Canada Dreams
Williams, Heathcote. Falling For a Dolphin. New York: Arcade, 1991.
This book surfaced at the exact moment I needed it to fill in a long echoing cavern in my soul. Whether it resounded with watery images of the womb or caressed me with some primordial touch of kinship is in some ways immaterial. What is important is that it touched me completely and inexplicably to the depths of my soul.
The concept of the book is so unbelievable that I need to detail it before I go on. Williams outfitted himself with a wetsuit and snorkel and had himself dropped off in the Atlantic on the west coast of Ireland. He waited there in the water for a dolphin to come to communicate with him. There was a report of a lone dolphin that lived in the area, but that was the only certainty that he had. The dolphin came and they spent the day cavorting in the waves. It is hard to tell from the text, but I think he spent one night floating and waiting, perhaps he slept in one of the caves on the beach. The day of the meeting was spent floating with the waves and wind, while tapping his weight belt with a pebble. Hours drifted by with no meeting except for the occasional jelly fish bobbing by; until the nine foot long Porbeagle sharks came bumping against his sides. Knowledge that this particular shark did not harm humans was of cold comfort in a lonely sea but triggered an intuitive response and final solution. "Dolphin, dolphin, dolphin, dolphin!!! "Yes he came, not immediately, but soon there after and actually after the sharks had already tired of their game.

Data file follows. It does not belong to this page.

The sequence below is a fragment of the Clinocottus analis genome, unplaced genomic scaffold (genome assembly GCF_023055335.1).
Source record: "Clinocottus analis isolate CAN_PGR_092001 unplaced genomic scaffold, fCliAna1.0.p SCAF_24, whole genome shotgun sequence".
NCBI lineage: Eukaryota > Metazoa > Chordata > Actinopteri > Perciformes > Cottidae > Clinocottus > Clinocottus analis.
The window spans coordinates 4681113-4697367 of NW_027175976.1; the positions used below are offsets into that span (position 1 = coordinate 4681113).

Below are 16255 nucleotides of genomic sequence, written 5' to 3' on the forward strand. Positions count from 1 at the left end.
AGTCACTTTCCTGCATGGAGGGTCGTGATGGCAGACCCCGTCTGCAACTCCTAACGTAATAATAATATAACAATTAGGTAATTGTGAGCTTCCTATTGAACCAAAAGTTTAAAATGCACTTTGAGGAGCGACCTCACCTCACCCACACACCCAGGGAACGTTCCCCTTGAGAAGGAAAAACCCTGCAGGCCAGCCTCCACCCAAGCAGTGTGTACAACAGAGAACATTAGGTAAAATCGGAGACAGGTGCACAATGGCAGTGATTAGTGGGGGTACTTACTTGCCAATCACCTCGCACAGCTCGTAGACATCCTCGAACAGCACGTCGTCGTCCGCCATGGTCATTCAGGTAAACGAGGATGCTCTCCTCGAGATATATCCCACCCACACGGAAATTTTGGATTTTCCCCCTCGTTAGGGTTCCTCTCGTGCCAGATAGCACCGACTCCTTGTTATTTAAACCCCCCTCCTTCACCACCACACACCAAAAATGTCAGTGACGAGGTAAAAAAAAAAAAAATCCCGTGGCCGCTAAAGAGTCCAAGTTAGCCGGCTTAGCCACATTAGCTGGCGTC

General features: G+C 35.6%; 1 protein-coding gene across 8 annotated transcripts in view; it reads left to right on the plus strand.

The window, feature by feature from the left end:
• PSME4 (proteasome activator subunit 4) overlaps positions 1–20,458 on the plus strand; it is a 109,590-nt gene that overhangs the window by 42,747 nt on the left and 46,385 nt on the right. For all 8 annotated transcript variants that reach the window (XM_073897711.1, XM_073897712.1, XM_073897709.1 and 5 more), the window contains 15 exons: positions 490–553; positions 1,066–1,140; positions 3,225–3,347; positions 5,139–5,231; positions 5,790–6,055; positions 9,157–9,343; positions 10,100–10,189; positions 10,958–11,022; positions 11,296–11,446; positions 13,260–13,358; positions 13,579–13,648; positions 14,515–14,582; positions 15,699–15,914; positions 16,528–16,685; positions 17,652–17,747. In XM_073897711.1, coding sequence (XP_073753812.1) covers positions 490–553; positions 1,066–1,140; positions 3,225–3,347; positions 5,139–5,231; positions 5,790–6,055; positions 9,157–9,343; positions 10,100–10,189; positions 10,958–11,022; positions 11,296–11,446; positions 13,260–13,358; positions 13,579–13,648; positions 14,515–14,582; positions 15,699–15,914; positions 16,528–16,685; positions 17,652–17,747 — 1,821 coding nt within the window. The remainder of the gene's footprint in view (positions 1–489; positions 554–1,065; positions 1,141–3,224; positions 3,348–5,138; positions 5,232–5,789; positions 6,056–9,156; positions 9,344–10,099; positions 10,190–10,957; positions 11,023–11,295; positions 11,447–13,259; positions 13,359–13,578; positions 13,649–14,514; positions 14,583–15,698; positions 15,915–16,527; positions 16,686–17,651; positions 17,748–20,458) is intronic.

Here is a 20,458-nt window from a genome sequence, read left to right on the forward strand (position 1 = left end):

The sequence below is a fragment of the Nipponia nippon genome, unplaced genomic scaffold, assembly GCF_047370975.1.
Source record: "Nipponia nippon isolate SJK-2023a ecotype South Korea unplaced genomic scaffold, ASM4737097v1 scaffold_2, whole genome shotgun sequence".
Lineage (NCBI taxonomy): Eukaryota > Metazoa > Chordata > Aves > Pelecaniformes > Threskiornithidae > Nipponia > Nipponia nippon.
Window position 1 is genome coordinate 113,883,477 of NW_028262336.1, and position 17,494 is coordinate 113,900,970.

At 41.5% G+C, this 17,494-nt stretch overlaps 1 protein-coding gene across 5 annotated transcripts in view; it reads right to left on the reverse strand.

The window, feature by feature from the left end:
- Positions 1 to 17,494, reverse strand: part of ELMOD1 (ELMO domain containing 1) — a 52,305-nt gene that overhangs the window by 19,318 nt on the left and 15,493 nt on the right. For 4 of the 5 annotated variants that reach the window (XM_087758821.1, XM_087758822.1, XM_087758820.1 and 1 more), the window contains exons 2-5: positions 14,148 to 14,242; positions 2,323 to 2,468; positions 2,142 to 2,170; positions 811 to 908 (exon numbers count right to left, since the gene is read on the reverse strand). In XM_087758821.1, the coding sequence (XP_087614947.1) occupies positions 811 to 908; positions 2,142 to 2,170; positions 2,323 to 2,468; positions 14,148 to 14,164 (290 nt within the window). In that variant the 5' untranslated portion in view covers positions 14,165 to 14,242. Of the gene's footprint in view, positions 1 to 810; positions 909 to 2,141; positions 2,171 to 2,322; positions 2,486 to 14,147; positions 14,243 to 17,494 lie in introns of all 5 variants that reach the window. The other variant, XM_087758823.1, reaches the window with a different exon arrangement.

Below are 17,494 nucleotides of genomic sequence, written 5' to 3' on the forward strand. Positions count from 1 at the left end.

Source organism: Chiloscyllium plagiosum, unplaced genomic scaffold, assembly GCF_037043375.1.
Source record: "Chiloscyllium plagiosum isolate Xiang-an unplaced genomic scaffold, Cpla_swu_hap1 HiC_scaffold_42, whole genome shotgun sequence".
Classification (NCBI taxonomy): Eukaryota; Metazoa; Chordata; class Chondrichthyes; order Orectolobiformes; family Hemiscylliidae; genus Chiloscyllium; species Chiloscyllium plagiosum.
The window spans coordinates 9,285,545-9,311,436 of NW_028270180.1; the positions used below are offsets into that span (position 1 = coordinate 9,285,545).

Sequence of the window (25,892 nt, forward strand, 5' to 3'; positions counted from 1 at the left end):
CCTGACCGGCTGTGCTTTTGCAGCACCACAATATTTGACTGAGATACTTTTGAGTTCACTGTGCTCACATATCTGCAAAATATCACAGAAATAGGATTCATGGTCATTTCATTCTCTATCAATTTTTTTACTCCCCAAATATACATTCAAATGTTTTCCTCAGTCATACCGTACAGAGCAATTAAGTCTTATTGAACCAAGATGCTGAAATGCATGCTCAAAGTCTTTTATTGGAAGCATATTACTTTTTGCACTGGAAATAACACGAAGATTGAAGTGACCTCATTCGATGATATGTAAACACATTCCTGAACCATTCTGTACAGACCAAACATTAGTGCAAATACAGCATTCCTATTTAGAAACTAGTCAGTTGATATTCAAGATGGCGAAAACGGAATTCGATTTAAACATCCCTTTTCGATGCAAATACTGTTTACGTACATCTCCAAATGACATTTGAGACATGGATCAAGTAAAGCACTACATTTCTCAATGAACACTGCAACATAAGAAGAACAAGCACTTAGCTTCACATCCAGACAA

That day was spent learning to communicate with each other and with the dolphin trying to share raw fish. The dolphin scanned Williams with his radar and sonar sending weird sensations through his body. By the end of the day the bond was so strong that the dolphin spontaneously lifted him on to his back for a ride.
The format for the book is a poem connecting a series of photos taken by the author and from other collections. The whole ties together and flows like the waves the book encompasses.
I kept thinking during the meeting of the silence that falls between strangers. I know that when I use to bring people from the city to the country for a visit, before I had electric toys to entertain, that after ten minutes of quiet people would start to squirm. The level of peace between this 180 lb. man and 1000 lb. alien must have been deeper than that between two lovers swimming in their familiar bed.

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